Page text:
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I came across the following paper, "Ethnic Diversity and Its Effects on Social Cohesion". Based on a meta-analysis of 90 papers, the authors find no association between ethnic diversity and social trust, contradicting earlier narrative reports. Any thoughts. (Actually, I just wanted an excuse to upload the suppl. Files here.)
Oh dear, maybe Putnam's effect isn't real at all. Silly that he spent years hiding it then.

Edit: Not a good meta-analysis. Not only is it not quantitative in meta-analyzing effect sizes, they write:

Quote:In addition, high levels of ethnic heterogeneity often go hand in hand with economic inequality and low levels of economic prosperity (Letki 2008, Phan 2008). As economic deprivation and inequality may mediate the observed relationships between ethnic heterogeneity and social cohesion, studies in which economic characteristics are included in the explanatory model can make a firmer claim that they are not reporting spurious effects of

Thus, they prefer studies that have a high likelihood of over-correcting.
Yeah, I've parsed through about 30 or so studies here. Many of the studies have problematic measures and/or controls. For instance: controlling for the proportion of ethnic groups or measuring diversity in a very narrow sense that considers, say, English and Welsh to be as different as Germans and Nigerians.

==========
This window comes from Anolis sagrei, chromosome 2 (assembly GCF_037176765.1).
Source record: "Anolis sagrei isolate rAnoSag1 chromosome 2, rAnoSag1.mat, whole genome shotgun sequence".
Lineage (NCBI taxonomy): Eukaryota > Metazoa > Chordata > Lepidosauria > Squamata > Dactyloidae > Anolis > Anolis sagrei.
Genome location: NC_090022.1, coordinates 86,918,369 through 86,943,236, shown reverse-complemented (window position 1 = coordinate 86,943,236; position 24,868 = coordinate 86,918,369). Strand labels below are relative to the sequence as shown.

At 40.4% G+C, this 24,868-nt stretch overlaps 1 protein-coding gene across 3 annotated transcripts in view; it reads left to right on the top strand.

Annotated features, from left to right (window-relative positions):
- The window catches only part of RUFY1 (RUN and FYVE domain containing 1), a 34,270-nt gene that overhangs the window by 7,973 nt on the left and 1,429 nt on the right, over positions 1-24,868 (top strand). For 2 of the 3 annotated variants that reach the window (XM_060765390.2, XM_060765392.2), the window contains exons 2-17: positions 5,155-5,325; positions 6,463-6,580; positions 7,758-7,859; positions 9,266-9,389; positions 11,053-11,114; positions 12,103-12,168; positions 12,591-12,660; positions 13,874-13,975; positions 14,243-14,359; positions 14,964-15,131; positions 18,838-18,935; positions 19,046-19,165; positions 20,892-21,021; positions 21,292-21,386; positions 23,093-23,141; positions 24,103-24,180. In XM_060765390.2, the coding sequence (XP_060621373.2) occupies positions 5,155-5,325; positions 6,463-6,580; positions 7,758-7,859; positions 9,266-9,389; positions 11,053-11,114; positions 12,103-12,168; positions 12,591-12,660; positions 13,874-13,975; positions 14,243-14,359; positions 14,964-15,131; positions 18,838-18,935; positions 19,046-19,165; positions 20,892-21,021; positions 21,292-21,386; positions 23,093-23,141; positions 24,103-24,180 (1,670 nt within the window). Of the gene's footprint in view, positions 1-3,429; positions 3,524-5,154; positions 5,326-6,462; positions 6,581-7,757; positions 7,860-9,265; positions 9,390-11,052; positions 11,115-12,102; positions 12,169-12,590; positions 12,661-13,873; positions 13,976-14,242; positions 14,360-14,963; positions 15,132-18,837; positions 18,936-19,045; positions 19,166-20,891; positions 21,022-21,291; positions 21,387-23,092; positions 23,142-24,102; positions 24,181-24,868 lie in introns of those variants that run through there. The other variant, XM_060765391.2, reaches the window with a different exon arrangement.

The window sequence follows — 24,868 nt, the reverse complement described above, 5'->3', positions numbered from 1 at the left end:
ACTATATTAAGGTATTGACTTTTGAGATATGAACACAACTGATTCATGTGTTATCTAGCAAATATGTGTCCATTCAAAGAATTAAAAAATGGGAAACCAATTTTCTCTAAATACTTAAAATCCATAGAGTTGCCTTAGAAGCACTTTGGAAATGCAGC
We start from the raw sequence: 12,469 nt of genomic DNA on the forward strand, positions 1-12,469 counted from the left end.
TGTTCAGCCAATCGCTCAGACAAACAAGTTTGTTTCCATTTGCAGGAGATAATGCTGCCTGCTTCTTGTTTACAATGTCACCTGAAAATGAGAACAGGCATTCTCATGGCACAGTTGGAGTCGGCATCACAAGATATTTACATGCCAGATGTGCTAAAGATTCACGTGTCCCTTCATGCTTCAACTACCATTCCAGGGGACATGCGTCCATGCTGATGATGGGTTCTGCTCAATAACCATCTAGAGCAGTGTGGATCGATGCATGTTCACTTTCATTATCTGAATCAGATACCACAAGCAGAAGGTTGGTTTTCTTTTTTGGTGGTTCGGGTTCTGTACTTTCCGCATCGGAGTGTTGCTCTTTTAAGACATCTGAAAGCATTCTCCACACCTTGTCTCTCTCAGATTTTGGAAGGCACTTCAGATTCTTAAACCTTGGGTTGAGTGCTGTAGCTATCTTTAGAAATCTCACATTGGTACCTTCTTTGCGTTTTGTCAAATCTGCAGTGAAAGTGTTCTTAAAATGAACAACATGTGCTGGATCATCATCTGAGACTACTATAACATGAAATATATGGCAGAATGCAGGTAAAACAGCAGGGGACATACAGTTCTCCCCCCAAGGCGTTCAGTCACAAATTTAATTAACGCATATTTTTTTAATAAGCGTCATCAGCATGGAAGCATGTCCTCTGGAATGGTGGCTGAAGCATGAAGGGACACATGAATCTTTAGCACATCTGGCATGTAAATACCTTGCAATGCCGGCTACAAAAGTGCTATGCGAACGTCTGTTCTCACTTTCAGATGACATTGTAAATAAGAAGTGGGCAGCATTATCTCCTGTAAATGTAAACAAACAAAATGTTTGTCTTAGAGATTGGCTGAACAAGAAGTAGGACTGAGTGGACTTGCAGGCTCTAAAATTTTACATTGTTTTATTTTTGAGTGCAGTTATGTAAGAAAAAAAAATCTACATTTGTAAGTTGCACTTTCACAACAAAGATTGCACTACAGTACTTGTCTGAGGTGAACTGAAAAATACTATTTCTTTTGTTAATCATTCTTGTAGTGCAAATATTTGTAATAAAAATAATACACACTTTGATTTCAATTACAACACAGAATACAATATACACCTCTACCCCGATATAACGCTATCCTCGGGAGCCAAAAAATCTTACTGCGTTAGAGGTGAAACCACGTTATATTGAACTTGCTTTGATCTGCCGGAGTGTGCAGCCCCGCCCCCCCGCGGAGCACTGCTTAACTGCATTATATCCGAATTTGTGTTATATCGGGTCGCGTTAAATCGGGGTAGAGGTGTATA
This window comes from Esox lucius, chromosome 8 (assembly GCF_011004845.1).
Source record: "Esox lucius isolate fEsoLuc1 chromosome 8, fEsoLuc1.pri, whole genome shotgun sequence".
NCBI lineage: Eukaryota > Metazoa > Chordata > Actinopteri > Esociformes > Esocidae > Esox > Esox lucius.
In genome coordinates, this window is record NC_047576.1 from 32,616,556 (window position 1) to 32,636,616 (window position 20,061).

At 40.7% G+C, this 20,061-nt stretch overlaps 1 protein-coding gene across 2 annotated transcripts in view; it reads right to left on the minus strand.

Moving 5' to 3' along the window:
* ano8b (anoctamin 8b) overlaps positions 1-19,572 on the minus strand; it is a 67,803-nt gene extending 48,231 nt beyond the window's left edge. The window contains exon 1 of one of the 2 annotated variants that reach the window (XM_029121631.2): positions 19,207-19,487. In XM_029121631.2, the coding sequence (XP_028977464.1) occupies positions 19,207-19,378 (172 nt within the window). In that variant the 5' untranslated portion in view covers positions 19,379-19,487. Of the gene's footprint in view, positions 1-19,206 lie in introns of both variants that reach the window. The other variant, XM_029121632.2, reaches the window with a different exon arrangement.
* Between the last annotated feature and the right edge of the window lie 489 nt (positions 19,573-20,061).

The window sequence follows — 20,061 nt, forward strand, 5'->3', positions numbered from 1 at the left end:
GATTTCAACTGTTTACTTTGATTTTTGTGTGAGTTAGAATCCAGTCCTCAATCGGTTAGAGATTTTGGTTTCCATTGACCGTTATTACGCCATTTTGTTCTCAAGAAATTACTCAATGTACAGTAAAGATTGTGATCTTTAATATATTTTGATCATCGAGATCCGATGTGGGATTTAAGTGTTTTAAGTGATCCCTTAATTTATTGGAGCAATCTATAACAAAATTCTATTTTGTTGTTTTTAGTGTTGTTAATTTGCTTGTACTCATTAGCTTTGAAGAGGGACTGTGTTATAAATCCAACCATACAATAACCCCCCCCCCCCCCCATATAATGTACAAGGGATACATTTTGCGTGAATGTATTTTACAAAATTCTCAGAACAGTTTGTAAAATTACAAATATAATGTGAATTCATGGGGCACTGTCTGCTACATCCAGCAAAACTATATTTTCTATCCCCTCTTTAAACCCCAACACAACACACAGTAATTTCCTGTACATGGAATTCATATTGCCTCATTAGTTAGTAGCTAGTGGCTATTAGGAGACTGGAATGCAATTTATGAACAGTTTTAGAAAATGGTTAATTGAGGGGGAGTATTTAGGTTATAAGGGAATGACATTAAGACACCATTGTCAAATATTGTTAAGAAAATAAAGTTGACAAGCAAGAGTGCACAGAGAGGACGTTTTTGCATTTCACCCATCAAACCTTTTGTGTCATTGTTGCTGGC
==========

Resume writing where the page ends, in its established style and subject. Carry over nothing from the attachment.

The worst paper of this sort that I have seen in the one finding that diversity has a positive impact on group performance. For their pure groups, they used groups consisting only of Hispanics. For their diverse groups, they used mixed groups of Hispanics, Whites and/or Asians. There were no pure White or Asian groups. Their effect would seem to be explainable from the group differences in cognitive ability + a simple compositional model.

Unfortunately, I cannot remember what the paper is called.

When genomic data becomes more widespread, one can directly measure diversity in the genes for a group of persons and use that as a measure of racial diversity. Of course, it is possible to get a culturally homogeneous group from a racially diverse group, but this rarely happens in practice. Perhaps e.g. in Silicon Valley with Europeans and Asians, and at universities that do not use affirmative action (MIT?).